Adams JB, Audhya T, McDonough-Means S, Rubin RA, Quig D, Geis E, Gehn E, Loresto M, Mitchell J, Atwood S, Barnhouse S, Lee W. (2011) Nutr Metab (Lond). 8(1): 34. [Epub ahead of print]
BACKGROUND: The relationship between relative metabolic disturbances and developmental disorders is an emerging research focus. This study compares the nutritional and metabolic status of children with autism with that of neurotypical children and investigates the possible association of autism severity with biomarkers.
METHOD: Participants were children ages 5-16 years in Arizona with Autistic Spectrum Disorder (n=55) compared with non-sibling, neurotypical controls (n=44) of similar age, gender and geographical distribution. Neither group had taken any vitamin/mineral supplements in the two months prior to sample collection. Autism severity was assessed using the Pervasive Development Disorder Behavior Inventory (PDD-BI), Autism Treatment Evaluation Checklist (ATEC), and Severity of Autism Scale (SAS). Study measurements included: vitamins, biomarkers of vitamin status, minerals, plasma amino acids, plasma glutathione, and biomarkers of oxidative stress, methylation, sulfation and energy production.
RESULTS: Biomarkers of children with autism compared to those of controls using a t-test or Wilcoxon test found the following statistically significant differences (p<0.001): Low levels of biotin, plasma glutathione, RBC SAM, plasma uridine, plasma ATP, RBC NADH, RBC NADPH, plasma sulfate (free and total), and plasma tryptophan; also high levels of oxidative stress markers and plasma glutamate. Levels of biomarkers for the neurotypical controls were in good agreement with accessed published reference ranges. In the Autism group, mean levels of vitamins, minerals, and most amino acids commonly measured in clinical care were within published reference ranges. A stepwise, multiple linear regression analysis demonstrated significant associations between several groups of biomarkers with all three autism severity scales, including vitamins (adjusted R2 of 0.25-0.57), minerals (adj. R2 of 0.22-0.38), and plasma amino acids (adj. R2 of 0.22-0.39).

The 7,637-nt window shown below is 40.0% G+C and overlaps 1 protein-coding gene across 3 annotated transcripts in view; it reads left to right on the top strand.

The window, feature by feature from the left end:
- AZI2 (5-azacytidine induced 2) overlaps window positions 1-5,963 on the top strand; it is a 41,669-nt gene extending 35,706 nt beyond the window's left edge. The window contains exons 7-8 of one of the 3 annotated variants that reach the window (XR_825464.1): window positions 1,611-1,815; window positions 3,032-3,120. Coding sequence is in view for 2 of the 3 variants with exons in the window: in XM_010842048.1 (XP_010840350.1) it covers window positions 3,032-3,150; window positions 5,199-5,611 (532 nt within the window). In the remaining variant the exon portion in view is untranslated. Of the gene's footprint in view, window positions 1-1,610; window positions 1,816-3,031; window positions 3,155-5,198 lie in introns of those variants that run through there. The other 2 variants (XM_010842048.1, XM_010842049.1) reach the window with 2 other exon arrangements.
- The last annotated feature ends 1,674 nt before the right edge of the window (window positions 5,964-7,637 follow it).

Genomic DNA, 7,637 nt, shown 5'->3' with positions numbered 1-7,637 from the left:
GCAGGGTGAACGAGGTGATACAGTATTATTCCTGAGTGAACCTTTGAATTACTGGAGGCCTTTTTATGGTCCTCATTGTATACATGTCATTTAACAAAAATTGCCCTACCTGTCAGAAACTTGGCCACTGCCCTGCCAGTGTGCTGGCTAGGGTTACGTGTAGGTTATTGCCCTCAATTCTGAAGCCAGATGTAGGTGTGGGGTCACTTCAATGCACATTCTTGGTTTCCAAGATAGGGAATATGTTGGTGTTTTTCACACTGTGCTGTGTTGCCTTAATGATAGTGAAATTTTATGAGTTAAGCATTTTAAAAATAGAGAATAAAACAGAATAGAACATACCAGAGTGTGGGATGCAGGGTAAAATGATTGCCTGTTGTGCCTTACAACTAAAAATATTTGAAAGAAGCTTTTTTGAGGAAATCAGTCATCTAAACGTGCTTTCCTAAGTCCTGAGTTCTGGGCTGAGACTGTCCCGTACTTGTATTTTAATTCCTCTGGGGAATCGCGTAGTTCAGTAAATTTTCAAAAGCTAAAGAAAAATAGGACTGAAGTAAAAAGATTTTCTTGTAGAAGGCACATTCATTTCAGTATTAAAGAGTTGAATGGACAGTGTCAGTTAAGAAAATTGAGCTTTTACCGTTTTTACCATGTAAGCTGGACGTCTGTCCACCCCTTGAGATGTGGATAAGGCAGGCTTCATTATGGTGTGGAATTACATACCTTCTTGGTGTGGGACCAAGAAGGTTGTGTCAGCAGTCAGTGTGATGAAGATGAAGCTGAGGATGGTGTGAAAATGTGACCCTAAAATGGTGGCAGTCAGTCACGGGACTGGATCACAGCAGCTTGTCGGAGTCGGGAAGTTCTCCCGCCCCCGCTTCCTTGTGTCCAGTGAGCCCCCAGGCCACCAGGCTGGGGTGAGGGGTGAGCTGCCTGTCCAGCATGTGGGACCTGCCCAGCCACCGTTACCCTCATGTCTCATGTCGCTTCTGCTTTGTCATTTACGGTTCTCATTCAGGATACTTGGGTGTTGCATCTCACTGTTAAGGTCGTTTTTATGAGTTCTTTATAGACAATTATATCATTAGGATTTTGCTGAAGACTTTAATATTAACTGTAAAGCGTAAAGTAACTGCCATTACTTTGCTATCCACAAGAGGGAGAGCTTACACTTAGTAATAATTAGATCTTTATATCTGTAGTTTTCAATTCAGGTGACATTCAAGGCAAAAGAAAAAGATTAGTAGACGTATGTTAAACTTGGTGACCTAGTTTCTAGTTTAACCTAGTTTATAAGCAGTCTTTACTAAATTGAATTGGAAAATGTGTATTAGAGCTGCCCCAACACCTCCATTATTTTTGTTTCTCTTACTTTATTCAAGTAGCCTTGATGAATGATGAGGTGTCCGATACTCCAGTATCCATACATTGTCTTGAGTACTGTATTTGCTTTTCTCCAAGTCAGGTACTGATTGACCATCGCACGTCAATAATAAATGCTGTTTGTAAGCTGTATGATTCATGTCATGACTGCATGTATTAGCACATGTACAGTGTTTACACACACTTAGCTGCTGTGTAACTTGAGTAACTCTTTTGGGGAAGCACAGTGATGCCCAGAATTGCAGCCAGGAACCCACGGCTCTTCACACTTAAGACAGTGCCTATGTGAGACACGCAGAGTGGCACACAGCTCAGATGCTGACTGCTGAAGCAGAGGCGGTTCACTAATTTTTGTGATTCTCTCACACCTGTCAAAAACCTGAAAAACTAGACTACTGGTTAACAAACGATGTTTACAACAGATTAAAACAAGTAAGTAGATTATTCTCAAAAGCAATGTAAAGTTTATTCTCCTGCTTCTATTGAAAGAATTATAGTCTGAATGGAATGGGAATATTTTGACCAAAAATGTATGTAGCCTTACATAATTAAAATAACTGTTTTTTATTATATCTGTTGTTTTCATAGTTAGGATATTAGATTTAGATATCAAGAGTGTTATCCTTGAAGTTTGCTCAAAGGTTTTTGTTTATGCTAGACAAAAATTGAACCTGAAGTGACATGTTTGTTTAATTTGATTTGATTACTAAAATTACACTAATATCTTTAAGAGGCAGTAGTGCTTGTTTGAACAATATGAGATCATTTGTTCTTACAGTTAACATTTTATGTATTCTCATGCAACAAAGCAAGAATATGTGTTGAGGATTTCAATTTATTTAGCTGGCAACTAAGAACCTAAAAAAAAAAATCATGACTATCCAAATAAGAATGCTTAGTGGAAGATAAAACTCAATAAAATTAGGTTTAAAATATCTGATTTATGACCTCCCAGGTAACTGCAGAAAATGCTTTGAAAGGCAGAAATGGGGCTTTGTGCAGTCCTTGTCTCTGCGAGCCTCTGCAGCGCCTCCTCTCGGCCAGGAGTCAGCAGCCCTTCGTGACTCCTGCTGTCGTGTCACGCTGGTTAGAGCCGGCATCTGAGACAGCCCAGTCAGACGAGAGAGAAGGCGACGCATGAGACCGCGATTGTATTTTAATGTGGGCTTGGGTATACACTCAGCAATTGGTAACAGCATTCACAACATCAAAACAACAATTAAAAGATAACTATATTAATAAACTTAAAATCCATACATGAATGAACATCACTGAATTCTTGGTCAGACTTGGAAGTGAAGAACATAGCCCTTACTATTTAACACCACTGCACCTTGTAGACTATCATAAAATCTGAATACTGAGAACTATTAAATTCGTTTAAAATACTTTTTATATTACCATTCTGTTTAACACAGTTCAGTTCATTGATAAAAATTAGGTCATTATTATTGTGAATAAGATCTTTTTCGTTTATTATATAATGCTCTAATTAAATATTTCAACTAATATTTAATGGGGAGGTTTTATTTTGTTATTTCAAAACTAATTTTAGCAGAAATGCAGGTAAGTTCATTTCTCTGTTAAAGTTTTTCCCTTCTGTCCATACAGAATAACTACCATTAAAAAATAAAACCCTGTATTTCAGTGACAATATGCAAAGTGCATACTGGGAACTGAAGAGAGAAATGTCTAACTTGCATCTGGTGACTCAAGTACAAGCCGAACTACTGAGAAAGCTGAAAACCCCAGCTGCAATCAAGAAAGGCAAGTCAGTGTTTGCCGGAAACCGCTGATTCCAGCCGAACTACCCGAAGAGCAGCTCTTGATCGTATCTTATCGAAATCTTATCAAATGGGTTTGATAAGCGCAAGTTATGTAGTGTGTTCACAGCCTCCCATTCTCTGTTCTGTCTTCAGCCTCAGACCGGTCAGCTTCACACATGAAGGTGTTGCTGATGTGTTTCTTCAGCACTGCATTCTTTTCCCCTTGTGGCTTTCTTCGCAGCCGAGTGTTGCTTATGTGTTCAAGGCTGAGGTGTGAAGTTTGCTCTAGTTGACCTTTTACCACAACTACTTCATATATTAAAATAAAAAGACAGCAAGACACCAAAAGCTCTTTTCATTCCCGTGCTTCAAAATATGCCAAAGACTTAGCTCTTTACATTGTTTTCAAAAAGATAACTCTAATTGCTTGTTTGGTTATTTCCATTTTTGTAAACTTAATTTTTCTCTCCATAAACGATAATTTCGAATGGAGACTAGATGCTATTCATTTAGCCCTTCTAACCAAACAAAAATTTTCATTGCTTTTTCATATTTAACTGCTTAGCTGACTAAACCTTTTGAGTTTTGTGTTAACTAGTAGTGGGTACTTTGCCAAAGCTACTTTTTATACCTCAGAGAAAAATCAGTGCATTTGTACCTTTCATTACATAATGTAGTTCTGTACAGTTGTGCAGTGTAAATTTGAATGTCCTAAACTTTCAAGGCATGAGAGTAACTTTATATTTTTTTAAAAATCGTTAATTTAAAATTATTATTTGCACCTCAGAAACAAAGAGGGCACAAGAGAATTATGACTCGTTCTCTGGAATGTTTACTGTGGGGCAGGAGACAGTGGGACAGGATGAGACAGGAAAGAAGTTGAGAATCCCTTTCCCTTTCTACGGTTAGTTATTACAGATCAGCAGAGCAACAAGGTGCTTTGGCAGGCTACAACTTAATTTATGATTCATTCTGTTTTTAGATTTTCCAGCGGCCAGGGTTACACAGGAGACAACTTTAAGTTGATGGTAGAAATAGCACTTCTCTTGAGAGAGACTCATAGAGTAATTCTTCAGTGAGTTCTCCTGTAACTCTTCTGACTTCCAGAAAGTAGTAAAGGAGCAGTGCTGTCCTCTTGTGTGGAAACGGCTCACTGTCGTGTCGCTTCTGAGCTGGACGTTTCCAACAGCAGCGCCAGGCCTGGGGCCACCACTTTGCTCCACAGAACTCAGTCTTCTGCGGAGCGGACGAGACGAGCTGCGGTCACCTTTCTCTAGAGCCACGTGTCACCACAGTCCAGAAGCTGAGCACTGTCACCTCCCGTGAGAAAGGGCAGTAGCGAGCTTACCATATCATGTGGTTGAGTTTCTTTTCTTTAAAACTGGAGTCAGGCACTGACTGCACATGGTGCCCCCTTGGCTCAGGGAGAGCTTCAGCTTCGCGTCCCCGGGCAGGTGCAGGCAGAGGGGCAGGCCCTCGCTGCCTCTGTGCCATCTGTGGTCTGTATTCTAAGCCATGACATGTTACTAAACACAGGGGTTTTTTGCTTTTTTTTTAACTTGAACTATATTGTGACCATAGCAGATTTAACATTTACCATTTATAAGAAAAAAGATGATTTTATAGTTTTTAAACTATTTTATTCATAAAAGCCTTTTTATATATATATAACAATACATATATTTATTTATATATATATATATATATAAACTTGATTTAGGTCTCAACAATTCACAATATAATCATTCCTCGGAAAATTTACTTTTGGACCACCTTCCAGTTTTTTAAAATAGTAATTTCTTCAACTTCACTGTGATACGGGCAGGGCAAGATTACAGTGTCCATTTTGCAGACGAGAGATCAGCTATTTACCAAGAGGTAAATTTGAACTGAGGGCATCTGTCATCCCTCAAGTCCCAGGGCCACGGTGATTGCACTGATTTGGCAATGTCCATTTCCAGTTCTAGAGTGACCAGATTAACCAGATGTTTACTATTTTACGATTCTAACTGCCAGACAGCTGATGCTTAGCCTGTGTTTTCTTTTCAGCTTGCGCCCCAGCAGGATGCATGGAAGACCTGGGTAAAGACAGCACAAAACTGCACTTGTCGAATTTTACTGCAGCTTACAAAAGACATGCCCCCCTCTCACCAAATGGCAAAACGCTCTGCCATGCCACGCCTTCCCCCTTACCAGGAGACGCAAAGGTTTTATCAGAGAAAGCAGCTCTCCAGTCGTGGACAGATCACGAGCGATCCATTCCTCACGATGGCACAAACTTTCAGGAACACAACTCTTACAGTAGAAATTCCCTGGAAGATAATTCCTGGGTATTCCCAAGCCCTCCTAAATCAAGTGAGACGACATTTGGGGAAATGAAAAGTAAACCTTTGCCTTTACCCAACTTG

CONCLUSION: The autism group had many statistically significant differences in their nutritional and metabolic status, including biomarkers indicative of vitamin insufficiency, increased oxidative stress, reduced capacity for energy transport, sulfation and detoxification. Several of the biomarker groups were significantly associated with variations in the severity of autism. These nutritional and metabolic differences are generally in agreement with other published results and are likely amenable to nutritional supplementation. Research investigating treatment and its relationship to the co-morbidities and etiology of autism is warranted.
In this study, comparisons of blood samples from children with autistic specturm disorder (ASD) and typically developing controls revealed significant group differences in various biomarkers relevent to energy metabolism as well as antioxidant and detoxification pathways, although average blood levels of vitamins, minerals and amino acids were within normal reference ranges for both groups.
In addition, some groups of biomarkers were significantly associated with the severity of autistic symptoms.
The authors note that previous studies have yielded similar findings, and that there is good reason to believe that at least some of the biochemical abnormalities associated with ASD might be modifiable by dietary and/or nutritonal interventions.
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